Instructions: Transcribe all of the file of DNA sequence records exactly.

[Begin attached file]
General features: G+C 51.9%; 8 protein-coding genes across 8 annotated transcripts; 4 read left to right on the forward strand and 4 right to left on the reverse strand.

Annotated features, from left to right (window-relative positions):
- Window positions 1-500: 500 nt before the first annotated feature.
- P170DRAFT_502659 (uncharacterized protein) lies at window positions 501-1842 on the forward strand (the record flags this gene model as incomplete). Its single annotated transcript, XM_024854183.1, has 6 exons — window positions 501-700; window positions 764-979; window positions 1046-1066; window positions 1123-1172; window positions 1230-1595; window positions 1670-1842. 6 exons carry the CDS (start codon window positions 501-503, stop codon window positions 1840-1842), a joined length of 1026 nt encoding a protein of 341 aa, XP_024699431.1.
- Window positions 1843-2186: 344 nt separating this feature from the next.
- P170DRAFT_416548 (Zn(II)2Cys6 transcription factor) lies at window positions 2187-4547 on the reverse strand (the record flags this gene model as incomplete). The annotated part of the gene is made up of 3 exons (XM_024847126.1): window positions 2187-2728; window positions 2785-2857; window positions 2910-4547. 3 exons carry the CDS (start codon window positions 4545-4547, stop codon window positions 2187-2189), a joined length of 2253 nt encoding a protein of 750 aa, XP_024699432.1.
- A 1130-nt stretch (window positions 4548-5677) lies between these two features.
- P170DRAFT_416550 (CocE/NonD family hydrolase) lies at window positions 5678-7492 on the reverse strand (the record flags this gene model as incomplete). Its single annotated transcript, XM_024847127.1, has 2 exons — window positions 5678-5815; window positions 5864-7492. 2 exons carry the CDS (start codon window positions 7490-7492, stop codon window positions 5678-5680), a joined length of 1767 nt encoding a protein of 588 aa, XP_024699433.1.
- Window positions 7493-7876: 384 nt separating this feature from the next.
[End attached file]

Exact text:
General features: G+C 51.9%; 8 protein-coding genes across 8 annotated transcripts; 4 read left to right on the forward strand and 4 right to left on the reverse strand.

Annotated features, from left to right (window-relative positions):
- Window positions 1-500: 500 nt before the first annotated feature.
- P170DRAFT_502659 (uncharacterized protein) lies at window positions 501-1842 on the forward strand (the record flags this gene model as incomplete). Its single annotated transcript, XM_024854183.1, has 6 exons — window positions 501-700; window positions 764-979; window positions 1046-1066; window positions 1123-1172; window positions 1230-1595; window positions 1670-1842. 6 exons carry the CDS (start codon window positions 501-503, stop codon window positions 1840-1842), a joined length of 1026 nt encoding a protein of 341 aa, XP_024699431.1.
- Window positions 1843-2186: 344 nt separating this feature from the next.
- P170DRAFT_416548 (Zn(II)2Cys6 transcription factor) lies at window positions 2187-4547 on the reverse strand (the record flags this gene model as incomplete). The annotated part of the gene is made up of 3 exons (XM_024847126.1): window positions 2187-2728; window positions 2785-2857; window positions 2910-4547. 3 exons carry the CDS (start codon window positions 4545-4547, stop codon window positions 2187-2189), a joined length of 2253 nt encoding a protein of 750 aa, XP_024699432.1.
- A 1130-nt stretch (window positions 4548-5677) lies between these two features.
- P170DRAFT_416550 (CocE/NonD family hydrolase) lies at window positions 5678-7492 on the reverse strand (the record flags this gene model as incomplete). Its single annotated transcript, XM_024847127.1, has 2 exons — window positions 5678-5815; window positions 5864-7492. 2 exons carry the CDS (start codon window positions 7490-7492, stop codon window positions 5678-5680), a joined length of 1767 nt encoding a protein of 588 aa, XP_024699433.1.
- Window positions 7493-7876: 384 nt separating this feature from the next.